Hip arthroplasty surveillance: Is it really needed?
Smith, Lindsay; Powell, Jane; Dures, Emma; Palmer, Shea; Lenguerrand, Erik; Beswick, Andrew; Blom, Ashley
Jane Powell Jane.Powell@uwe.ac.uk
Professor in Public Health Economics
Emma Dures Emma2.Dures@uwe.ac.uk
Associate Professor in Rheumatology and Self-management
Shea Palmer Shea.Palmer@uwe.ac.uk
Professor in Allied Health Professions
Abstract for BOA 2019
Although long-term follow up of joint replacement is advocated, in a national audit of 42 orthopaedic units, only 43% were continuing follow up beyond 5 years. Four studies were conducted using mixed methods research to address the following question: Hip arthroplasty surveillance: Is it really necessary?
1. Systematic literature review: explored evidence for clinical or cost effectiveness of long-term hip arthroplasty surveillance. 114 studies were included, but due to paucity of quantitative evidence related to the research question, qualitative techniques were used to examine expert opinion. Main findings - follow up was specifically recommended to monitor change (e.g. asymptomatic loosening), when outcomes of joint construct are unknown, and for specific patient subgroups.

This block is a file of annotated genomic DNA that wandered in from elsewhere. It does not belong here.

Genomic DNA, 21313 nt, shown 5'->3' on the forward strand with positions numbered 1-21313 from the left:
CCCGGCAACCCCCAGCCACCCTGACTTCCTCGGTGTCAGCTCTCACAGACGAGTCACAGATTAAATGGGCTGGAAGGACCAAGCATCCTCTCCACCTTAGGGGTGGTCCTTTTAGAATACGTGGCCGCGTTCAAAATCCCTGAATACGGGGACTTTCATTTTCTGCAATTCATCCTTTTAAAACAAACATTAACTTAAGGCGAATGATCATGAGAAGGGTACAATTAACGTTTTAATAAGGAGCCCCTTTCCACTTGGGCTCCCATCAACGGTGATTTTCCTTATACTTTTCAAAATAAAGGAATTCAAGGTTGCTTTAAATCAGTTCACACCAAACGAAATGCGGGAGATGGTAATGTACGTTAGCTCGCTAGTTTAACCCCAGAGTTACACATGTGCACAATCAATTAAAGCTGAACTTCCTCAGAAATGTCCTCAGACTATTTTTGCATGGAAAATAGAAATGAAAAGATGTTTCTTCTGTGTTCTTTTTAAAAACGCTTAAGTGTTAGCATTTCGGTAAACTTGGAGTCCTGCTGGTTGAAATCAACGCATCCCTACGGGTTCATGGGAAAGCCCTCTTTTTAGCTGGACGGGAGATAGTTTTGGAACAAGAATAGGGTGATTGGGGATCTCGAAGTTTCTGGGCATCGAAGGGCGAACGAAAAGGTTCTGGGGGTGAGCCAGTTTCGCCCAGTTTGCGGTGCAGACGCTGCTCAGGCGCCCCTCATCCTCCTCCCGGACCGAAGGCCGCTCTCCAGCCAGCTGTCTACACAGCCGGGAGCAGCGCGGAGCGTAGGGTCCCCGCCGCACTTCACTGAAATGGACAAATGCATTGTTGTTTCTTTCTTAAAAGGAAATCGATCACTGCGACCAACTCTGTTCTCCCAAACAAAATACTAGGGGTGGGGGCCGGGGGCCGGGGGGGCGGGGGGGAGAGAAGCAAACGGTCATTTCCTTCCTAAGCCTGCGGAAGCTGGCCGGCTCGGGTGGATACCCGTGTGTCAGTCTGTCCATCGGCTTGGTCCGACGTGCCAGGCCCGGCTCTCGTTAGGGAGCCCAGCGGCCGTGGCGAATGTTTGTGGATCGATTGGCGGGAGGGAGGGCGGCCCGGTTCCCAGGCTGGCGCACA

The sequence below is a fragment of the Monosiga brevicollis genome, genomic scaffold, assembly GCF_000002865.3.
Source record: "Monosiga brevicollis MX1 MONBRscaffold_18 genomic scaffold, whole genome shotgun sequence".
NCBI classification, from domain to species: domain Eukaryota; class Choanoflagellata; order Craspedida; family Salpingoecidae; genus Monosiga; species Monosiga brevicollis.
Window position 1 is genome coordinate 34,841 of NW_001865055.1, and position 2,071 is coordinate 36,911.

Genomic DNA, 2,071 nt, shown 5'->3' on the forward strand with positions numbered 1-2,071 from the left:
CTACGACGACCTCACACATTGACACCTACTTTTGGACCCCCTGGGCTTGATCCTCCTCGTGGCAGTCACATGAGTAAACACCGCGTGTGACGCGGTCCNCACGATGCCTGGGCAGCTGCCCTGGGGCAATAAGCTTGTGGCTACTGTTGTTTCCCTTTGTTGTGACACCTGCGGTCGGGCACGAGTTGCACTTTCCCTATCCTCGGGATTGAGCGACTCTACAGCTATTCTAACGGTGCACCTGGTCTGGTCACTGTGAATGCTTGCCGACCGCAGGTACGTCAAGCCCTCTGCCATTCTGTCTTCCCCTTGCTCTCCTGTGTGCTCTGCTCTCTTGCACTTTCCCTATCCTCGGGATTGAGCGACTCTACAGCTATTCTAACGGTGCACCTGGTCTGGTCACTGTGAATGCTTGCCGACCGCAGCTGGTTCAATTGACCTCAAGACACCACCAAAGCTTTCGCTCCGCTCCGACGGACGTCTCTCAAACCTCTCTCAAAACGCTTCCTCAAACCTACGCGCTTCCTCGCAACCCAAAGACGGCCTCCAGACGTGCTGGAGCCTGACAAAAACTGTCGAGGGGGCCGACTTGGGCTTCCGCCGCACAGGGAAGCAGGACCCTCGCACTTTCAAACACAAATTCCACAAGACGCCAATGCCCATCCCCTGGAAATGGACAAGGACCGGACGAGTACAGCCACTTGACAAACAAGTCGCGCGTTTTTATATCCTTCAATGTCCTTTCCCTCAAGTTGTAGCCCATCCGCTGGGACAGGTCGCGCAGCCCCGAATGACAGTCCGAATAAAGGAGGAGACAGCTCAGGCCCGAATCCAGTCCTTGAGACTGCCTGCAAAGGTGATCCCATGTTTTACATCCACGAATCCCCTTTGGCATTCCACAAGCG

2. Pilot observational study: cohort of patients undergoing revision hip arthroplasty. Baseline PROMS were collected and repeated 12 months after surgery plus health resource use in the 6 months after surgery. Results indicate that patients with follow up report a better view of health than those without 12 months after surgery, and less health resources are used in the group with follow-up.
3. Survey of health professionals: to find out current views on long-term follow-up (172 participants). 87% in favour of long-term surveillance, although 33% preferred change in time intervals and methods of delivery.
4. Patient focus groups: to find out patient view. They prefer questionnaires based on everyday life (postally or electronically), an x-ray (preferably locally), would accept a letter stating results but want periodic review with orthopaedics. All wanted telephone access back-up to orthopaedic team. They stated - no exclusions - age is not determinant of health and questionnaires can act as a self-exclusion tool.
These studies suggest that some long-term follow-up is consistent with patient-centred care but needs to be delivered using effective and timely methods which can respond to evidence emerging from orthopaedic registries.
|Start Date||Sep 10, 2019|
|Publication Date||Sep 10, 2019|
|APA6 Citation||Smith, L., Powell, J., Dures, E., Palmer, S., Lenguerrand, E., Beswick, A., & Blom, A. (2019). Hip arthroplasty surveillance: Is it really needed?|